Ring agrees to $25 million settlement with FTC over privacy issues

Photo (c) Goroden Koff - Getty Images

Affected consumers would be due compensation

Ring, the Amazon-owned security company, has agreed to pay $25 million to settle federal charges it misused consumers' doorbell video.

Back in the day when we weren’t living in an Internet of Things-driven world, about the only interactions we had with the front door at our house was a traveling salesman or some kids ringing the doorbell and running off.

But then, Ring and video doorbells came to town and before we knew it, we could watch things like porch thieves grab our Christmas presents or strangers appearing out of nowhere.

However as those video doorbells become more commonplace, a different kind of trouble could come knocking: people spying on you or hacking into your private doorbell videos.

The Federal Trade Commission (FTC) thinks that Ring has been a little too sloppy in that regard, that its poor privacy and lax security have let its own company employees spy on customers through their cameras.

And it’s not just the front door, either – it’s the Ring cameras in bedrooms and bathrooms. In the FTC’s mind, that was a step too far that made customers' videos, including videos of kids, susceptible to online attacks. 

Where Ring went too far

Those “attacks” were another step over the line with the agency. It claims that hackers exploited Ring’s security flaws and “harassed, insulted, and propositioned” both young children and teens through their Ring cameras. Some hackers even did the unthinkable by live-streaming customers’ videos.

“During a three-month period in 2017, a Ring employee viewed thousands of videos of female users in their bedrooms and bathrooms, including videos of Ring’s own employees,” is how the FTC’s Lesley Fair narrated one particularly disturbing instance. 

“Rather than detecting what the employee was up to through its own technical controls, Ring only learned about the episode after a female employee reported it. That’s just one example of what the FTC calls Ring’s “dangerously overbroad access and lax attitude toward privacy and security.”

Ring agrees to settle this fight. Is Amazon next?

Ring has cut a deal with the FTC to put all of this to rest. In a settlement announced by the agency, Ring has agreed to create a privacy and security program and delete every single video that it shouldn’t have in its possession. Plus, the company has agreed to pay $5.8 million to affected customers for its wrongdoing. 

In a separate move, the FTC is taking action against Amazon for pretty much the same thing. The agency says that Amazon failed to protect Alexa users’ or children’s privacy.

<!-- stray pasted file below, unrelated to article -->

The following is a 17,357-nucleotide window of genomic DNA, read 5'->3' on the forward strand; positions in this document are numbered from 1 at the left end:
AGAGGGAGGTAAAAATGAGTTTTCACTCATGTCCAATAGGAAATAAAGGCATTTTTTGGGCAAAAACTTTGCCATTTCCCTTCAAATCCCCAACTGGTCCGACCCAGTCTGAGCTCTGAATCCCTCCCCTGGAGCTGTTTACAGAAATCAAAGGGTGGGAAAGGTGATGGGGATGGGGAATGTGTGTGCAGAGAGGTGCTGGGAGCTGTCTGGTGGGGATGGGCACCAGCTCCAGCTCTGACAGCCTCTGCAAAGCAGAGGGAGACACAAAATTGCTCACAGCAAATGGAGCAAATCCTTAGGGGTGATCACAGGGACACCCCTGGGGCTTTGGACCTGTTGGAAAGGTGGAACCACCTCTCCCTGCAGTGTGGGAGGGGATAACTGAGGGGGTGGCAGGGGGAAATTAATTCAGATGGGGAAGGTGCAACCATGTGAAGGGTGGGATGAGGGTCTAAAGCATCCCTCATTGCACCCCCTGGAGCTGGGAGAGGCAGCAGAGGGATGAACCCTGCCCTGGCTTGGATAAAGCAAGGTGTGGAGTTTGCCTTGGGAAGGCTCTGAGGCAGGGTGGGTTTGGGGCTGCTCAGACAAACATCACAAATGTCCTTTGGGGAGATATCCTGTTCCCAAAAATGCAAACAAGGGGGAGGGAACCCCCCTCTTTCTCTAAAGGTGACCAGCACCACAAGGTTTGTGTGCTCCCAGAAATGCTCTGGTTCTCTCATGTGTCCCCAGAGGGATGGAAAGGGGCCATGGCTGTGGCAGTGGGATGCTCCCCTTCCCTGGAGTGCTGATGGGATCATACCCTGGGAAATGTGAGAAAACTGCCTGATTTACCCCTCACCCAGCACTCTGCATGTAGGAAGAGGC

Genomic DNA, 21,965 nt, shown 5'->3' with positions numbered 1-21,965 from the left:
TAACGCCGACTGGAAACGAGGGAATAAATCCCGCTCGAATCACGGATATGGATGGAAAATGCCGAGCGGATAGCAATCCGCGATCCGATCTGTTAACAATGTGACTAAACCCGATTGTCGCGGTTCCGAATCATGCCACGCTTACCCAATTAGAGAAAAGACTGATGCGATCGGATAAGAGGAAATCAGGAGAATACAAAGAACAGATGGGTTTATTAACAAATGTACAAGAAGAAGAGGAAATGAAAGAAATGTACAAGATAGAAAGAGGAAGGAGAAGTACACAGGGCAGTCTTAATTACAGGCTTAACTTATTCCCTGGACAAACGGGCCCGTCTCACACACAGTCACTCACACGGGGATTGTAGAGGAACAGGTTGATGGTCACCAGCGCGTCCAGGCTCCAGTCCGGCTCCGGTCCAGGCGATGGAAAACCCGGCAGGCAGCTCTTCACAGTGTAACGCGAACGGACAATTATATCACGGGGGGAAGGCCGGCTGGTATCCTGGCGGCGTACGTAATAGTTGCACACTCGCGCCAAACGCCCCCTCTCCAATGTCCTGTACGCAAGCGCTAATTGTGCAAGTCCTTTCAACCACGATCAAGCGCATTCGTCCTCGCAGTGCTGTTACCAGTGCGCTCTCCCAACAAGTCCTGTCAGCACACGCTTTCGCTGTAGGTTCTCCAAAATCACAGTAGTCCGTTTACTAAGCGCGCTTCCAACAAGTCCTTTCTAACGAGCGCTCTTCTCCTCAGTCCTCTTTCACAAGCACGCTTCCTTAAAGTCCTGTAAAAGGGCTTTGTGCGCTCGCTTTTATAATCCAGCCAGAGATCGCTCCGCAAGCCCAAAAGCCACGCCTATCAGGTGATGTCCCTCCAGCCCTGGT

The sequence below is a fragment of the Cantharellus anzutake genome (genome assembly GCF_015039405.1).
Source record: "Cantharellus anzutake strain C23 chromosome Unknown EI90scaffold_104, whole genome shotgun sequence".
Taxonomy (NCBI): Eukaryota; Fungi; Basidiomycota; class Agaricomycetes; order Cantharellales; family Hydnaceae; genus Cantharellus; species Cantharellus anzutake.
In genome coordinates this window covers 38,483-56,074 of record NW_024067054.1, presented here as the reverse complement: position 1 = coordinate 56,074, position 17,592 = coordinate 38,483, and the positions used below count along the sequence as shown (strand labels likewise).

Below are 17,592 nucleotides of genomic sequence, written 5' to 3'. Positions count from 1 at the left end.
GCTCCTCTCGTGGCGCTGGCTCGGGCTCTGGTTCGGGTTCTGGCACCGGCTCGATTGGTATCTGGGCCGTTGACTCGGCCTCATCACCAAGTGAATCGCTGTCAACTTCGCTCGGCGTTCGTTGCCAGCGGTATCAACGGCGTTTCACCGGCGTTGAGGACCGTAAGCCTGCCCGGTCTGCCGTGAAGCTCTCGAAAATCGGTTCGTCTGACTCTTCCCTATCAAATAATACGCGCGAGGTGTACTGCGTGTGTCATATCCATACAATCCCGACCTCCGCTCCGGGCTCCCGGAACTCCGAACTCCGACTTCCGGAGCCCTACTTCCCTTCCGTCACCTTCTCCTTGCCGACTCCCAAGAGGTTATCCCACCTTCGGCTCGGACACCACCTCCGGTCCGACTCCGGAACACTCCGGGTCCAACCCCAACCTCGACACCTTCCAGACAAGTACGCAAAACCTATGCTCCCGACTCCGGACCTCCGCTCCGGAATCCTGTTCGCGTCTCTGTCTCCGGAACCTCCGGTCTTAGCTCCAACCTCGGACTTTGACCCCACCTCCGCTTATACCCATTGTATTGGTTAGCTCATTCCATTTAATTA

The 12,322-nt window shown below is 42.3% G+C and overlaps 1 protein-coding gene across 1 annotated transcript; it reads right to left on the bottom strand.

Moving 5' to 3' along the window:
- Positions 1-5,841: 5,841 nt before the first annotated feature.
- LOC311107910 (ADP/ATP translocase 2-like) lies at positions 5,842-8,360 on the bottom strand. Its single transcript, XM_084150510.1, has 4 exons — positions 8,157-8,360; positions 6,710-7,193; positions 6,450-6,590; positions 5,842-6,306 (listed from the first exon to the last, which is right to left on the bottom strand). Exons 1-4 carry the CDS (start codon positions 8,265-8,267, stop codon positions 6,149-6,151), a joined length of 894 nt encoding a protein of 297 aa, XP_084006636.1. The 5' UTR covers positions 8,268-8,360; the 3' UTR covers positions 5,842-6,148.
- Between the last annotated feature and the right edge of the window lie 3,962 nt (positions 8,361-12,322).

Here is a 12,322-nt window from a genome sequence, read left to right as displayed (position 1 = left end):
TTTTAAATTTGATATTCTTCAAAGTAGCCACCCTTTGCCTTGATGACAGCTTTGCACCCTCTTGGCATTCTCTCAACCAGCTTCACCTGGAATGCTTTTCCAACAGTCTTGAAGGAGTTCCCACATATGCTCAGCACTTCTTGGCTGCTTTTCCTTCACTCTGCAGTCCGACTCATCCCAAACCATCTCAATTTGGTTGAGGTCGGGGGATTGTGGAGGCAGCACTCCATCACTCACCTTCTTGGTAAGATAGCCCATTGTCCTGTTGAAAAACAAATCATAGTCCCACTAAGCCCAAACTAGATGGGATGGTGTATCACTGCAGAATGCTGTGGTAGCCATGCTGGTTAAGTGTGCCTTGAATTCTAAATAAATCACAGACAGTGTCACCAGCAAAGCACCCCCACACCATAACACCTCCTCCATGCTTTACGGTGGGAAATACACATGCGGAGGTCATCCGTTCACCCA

“Amazon promised parents they could ‘manage their content and devices’ and delete their children’s voice recordings, but [in the FTC’s way of thinking], the company didn’t always fulfill parents’ deletion requests, kept children’s sensitive voice data indefinitely, and put people’s data at risk of harm from unnecessary access,” Jim Kreidler, a consumer education specialist, said.

She added that the agency feels that Amazon also failed to fulfill Alexa users’ requests to delete their voice and geolocation information. Instead, Amazon kept using that information for their algorithms.

The FTC has proposed an order that would, among other things, require Amazon to pay $25 million, change its deletion practices, and implement strong privacy safeguards.

Do you have a video camera at home? Here’s how to keep prying eyes away.

The FTC is taking action against companies that do not protect your private information, especially sensitive biometric information, like videos and voice recordings, that are tied to who you are.

Until it wrestles all the culprits to the floor, though, consumers are going to have to do some work of their own to protect themselves. If you have video cameras at home, here’s what else to know and do.

Look at the settings: Check if you’ve taken the FTC’s seven essential steps to secure your home security cameras. If you use an app to manage your access, review the privacy settings and permissions.

Ask that your data be deleted: You may reside in a state that gives you the right to tell companies to delete your data. Use the U.S. State Privacy Legislation Tracker to find out if your state is one of them.

Parental rights: “As a parent, you have control over the personal information companies collect online from your kids under 13,” Kreidler said. “Any site attempting to collect personal information from your child has to get your consent, and it has to honor your choices about how that information is used.”

Concerned parents can learn how to protect their child’s privacy online here.

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